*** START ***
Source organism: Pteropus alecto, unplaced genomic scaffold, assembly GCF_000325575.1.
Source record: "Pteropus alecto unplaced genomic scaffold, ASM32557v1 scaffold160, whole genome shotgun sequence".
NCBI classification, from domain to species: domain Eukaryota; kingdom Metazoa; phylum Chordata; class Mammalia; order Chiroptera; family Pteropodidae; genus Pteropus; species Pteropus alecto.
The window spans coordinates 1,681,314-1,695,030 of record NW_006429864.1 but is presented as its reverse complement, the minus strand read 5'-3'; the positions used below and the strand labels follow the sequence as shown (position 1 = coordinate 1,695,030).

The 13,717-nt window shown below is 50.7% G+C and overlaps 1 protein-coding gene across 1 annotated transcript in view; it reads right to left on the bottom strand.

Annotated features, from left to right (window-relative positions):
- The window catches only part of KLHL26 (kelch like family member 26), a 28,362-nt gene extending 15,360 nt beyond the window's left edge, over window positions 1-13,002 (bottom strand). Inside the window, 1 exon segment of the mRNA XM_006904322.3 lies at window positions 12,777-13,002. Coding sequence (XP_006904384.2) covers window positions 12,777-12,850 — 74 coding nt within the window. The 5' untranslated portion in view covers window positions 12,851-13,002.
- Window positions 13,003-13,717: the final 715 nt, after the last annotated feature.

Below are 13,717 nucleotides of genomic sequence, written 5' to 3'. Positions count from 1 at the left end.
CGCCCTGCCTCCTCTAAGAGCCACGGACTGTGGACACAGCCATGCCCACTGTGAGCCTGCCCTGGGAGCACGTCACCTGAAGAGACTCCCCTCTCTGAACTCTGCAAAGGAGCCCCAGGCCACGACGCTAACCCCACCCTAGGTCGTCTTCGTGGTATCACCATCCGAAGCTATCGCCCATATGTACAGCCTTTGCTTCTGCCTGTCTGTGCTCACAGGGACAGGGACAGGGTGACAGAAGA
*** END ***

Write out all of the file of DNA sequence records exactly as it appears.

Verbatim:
Source organism: Pteropus alecto, unplaced genomic scaffold, assembly GCF_000325575.1.
Source record: "Pteropus alecto unplaced genomic scaffold, ASM32557v1 scaffold160, whole genome shotgun sequence".
NCBI classification, from domain to species: domain Eukaryota; kingdom Metazoa; phylum Chordata; class Mammalia; order Chiroptera; family Pteropodidae; genus Pteropus; species Pteropus alecto.
The window spans coordinates 1,681,314-1,695,030 of record NW_006429864.1 but is presented as its reverse complement, the minus strand read 5'-3'; the positions used below and the strand labels follow the sequence as shown (position 1 = coordinate 1,695,030).

The 13,717-nt window shown below is 50.7% G+C and overlaps 1 protein-coding gene across 1 annotated transcript in view; it reads right to left on the bottom strand.

Annotated features, from left to right (window-relative positions):
- The window catches only part of KLHL26 (kelch like family member 26), a 28,362-nt gene extending 15,360 nt beyond the window's left edge, over window positions 1-13,002 (bottom strand). Inside the window, 1 exon segment of the mRNA XM_006904322.3 lies at window positions 12,777-13,002. Coding sequence (XP_006904384.2) covers window positions 12,777-12,850 — 74 coding nt within the window. The 5' untranslated portion in view covers window positions 12,851-13,002.
- Window positions 13,003-13,717: the final 715 nt, after the last annotated feature.

Below are 13,717 nucleotides of genomic sequence, written 5' to 3'. Positions count from 1 at the left end.
CGCCCTGCCTCCTCTAAGAGCCACGGACTGTGGACACAGCCATGCCCACTGTGAGCCTGCCCTGGGAGCACGTCACCTGAAGAGACTCCCCTCTCTGAACTCTGCAAAGGAGCCCCAGGCCACGACGCTAACCCCACCCTAGGTCGTCTTCGTGGTATCACCATCCGAAGCTATCGCCCATATGTACAGCCTTTGCTTCTGCCTGTCTGTGCTCACAGGGACAGGGACAGGGTGACAGAAGA